• Unusual morphometric characteristics of Lomonosov crater in comparison to the other northern complex craters
• Lomonosov crater was probably due to the presence of a shallow ocean of liquid water at the time of the impact
• Agreement of the Lomonosov age with that of the Thumbprint Terrain unit (~3 Ga) suggests that it was the source crater of the tsunami
Recent research suggests that major meteorite impact events into a Late Hesperian/Early Amazonian ocean likely produced a mega‐tsunami that would have resurfaced coastal areas in northwestern Arabia Terra.
The orientations of the associated lobate deposits, a conspicuous type of landforms called Thumbprint Terrain, suggests that if an impact event triggered the mega‐tsunami, the most likely location of the source crater is within the northern plains regions situated north of Arabia Terra. This study focuses on the identification of impact craters that impacted into the ocean and are likely to have produced the tsunami.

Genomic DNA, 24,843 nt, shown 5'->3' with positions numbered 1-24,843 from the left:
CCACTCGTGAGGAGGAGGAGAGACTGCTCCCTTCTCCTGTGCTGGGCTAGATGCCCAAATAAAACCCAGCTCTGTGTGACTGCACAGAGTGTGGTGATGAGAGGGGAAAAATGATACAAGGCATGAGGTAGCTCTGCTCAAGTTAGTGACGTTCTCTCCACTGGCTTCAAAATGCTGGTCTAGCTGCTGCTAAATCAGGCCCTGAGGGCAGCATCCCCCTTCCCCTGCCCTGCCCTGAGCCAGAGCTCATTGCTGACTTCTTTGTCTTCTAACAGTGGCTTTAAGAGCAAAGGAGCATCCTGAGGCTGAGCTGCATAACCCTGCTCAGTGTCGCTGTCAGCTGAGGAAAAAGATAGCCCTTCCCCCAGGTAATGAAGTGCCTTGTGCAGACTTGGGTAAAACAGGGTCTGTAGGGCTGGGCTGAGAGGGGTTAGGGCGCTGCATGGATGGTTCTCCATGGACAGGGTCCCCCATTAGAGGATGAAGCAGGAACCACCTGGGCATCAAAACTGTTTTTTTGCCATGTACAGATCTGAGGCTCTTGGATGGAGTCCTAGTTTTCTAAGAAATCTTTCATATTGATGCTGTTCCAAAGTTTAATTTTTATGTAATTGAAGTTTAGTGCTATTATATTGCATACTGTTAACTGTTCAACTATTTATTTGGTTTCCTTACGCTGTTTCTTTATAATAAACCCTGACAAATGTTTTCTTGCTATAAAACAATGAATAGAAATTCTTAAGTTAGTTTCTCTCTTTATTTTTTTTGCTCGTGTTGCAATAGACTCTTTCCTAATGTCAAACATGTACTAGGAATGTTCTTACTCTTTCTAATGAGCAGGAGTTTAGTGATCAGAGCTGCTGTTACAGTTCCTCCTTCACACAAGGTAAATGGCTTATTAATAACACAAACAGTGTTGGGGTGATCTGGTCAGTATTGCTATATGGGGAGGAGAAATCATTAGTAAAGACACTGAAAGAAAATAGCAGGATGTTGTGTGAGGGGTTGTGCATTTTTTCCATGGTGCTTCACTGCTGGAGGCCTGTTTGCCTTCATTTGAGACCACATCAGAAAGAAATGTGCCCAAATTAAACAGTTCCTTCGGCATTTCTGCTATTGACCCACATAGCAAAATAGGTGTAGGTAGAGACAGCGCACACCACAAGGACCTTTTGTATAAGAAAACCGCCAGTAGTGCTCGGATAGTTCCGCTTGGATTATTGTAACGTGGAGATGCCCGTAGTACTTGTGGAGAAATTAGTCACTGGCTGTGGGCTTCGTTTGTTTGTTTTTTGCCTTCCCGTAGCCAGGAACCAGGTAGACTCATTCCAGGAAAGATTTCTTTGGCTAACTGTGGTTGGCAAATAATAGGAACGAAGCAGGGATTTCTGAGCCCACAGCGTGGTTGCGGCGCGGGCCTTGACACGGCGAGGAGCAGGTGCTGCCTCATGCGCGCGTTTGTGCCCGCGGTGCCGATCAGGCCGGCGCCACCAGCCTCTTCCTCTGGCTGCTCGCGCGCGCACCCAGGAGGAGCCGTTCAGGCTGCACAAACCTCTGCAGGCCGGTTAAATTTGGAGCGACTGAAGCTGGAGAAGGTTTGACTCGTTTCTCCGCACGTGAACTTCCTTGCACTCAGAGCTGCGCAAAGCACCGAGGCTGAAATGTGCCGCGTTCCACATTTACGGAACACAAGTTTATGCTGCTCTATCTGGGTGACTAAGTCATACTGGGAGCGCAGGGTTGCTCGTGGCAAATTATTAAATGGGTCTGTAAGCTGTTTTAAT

We selected 10 complex impact craters, based on their diameters, location, and geomorphic characteristics. Of those, the Late Hesperian ~120‐km‐diameter Lomonosov crater exhibits a unique topographic plan view asymmetry (compared to other similar‐sized and similar‐aged craters in the northern plains such as Micoud, Korolev, and Milankovic). We attribute its broad and shallow rim, in part, to an impact into a shallow ocean as well as its subsequent erosion from the collapsing transient water cavity.
The likely marine formation of the Lomonosov crater, and the apparent agreement in its age with that of the Thumbprint Terrain unit (~3 Ga), strongly suggests that it was the source crater of the tsunami. These results have implications for the stability of a late northern ocean on Mars. [More at link]